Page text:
Pink clouds dot the sky Black crows fly past crescent moon A change of weather
by Peter Allen (Syracuse 2013)
Whether or not you care much about the weather, it is one of the major topics of conversation anywhere, anytime, anyhow, no matter the day or the time of year. It pretty much affects everything around us and everything we do. We, at Syracuse Poster Project, would rightfully guess that we receive more haiku written about weather–like the fine poem above–than about any other subject!
Changes in the weather often signal a change in the season, too. For instance, in Central New York today, while the calendar may say Spring, the weather these past few weeks has been mostly cold, dismally grey and, well…cold. In fact, on St. Patrick’s Day–usually a fine day to celebrate the imminent arrival of Spring–there were snowbanks here that were as high as an elephant’s eye! The tulips and daffodils that had started to peek out from the cold March ground were quickly sent packing.
Moving from March to April isn’t always easy or fast. Thank goodness for Haiku to put this change of season into perspective! Take, for example, this poignantly expressive haiku from frequent Syracuse Poster Project contributor, Jay Cox (Pompey, 2001):
Treetops’ sprawling arms tremble, holding pale gray sky– snow patches linger.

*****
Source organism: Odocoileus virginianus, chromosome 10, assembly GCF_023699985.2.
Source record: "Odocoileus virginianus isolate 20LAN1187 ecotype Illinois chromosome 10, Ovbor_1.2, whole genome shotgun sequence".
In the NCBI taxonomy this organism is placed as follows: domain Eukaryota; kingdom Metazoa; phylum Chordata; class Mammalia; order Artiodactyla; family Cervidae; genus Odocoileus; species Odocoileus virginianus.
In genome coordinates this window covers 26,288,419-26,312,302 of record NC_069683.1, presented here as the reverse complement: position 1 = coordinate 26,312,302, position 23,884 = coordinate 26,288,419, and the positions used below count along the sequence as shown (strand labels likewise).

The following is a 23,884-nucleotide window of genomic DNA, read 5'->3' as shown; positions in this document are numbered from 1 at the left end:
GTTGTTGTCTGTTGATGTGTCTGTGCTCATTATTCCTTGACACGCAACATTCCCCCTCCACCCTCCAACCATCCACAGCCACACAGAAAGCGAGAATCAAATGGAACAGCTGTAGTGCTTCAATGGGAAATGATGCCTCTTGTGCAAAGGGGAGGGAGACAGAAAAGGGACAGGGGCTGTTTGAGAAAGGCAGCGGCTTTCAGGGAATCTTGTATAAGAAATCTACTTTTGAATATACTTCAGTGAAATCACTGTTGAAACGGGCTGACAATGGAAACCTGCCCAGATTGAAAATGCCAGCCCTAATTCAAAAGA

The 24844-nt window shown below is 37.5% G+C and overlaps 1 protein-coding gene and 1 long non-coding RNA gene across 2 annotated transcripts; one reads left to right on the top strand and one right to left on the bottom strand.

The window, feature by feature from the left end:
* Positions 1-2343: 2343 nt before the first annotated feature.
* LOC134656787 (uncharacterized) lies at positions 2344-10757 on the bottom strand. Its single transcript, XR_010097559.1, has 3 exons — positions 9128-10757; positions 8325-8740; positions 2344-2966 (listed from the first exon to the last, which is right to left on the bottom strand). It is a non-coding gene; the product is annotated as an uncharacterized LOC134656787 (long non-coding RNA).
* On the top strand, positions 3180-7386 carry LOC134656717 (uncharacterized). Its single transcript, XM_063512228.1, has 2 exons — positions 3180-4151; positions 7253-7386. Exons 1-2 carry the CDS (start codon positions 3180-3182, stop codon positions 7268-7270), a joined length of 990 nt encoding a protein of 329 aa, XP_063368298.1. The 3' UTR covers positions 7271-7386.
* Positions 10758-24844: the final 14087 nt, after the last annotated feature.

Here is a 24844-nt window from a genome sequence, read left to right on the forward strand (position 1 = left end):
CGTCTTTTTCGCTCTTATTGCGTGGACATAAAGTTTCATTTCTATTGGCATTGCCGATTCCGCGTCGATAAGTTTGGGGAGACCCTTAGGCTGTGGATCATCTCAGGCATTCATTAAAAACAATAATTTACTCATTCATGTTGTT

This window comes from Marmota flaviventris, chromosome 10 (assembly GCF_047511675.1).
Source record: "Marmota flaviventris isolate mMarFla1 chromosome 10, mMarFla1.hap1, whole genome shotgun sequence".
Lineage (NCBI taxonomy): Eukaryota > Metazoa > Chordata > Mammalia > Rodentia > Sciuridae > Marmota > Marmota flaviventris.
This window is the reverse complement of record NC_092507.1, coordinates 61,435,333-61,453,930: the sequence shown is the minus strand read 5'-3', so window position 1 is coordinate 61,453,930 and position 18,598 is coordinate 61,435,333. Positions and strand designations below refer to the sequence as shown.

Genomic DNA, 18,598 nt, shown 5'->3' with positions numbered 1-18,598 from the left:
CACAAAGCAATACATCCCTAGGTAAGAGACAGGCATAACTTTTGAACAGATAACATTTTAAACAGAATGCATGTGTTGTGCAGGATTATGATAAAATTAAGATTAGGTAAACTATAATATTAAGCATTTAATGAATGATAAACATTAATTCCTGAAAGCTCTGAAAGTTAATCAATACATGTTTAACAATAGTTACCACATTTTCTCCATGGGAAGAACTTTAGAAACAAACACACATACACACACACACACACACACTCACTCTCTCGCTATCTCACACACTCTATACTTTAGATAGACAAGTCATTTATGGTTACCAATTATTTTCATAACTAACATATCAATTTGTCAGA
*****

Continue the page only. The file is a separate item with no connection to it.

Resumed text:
Or, consider the perspective found in this uplifting haiku from Anton Ninno (Syracuse, 2008):
Last snow of the year crashes down, heavy and wet young buds shake it off
From Craig Overbeck, (Fayetteville, 2015), a stirring haiku with an artistic glimpse of what awaits us this Spring:
To the south, rain falls. Gray brushstrokes sweep from dark clouds To paint the hills green.
We think you’ll agree, this warm and delightful haiku by Rachel Guido deVries (Cazenovia, 2001) enriches any conversation about the weather or change of season. Her words create a feeling beautifully captured in this poster from our 2015 Series by former Syracuse University Illustration student, Lise Sukhu. To see more of Lise’s artwork, click here.
Dog sleeps safe from rain, / nestled in blankets, my feet / warm up, beneath her
Over the past several months we’ve highlighted many fine haiku written by our contributors about the weather and the change of seasons in Central New York. Our accompanying featured posters beautifully underscore and accentuate the fine work we receive. We hope you’ve enjoyed reading these poems as well as the few highlighted here today.
And, remember, as we move from snow to rain this season, keep this cheerful haiku, written by Michelle Miles (Amman, Jordan 2016), in mind:
March into April, Shed the outer cloak, breathe and Take the umbrella….
Until again, stay warm, stay dry! Happy Spring!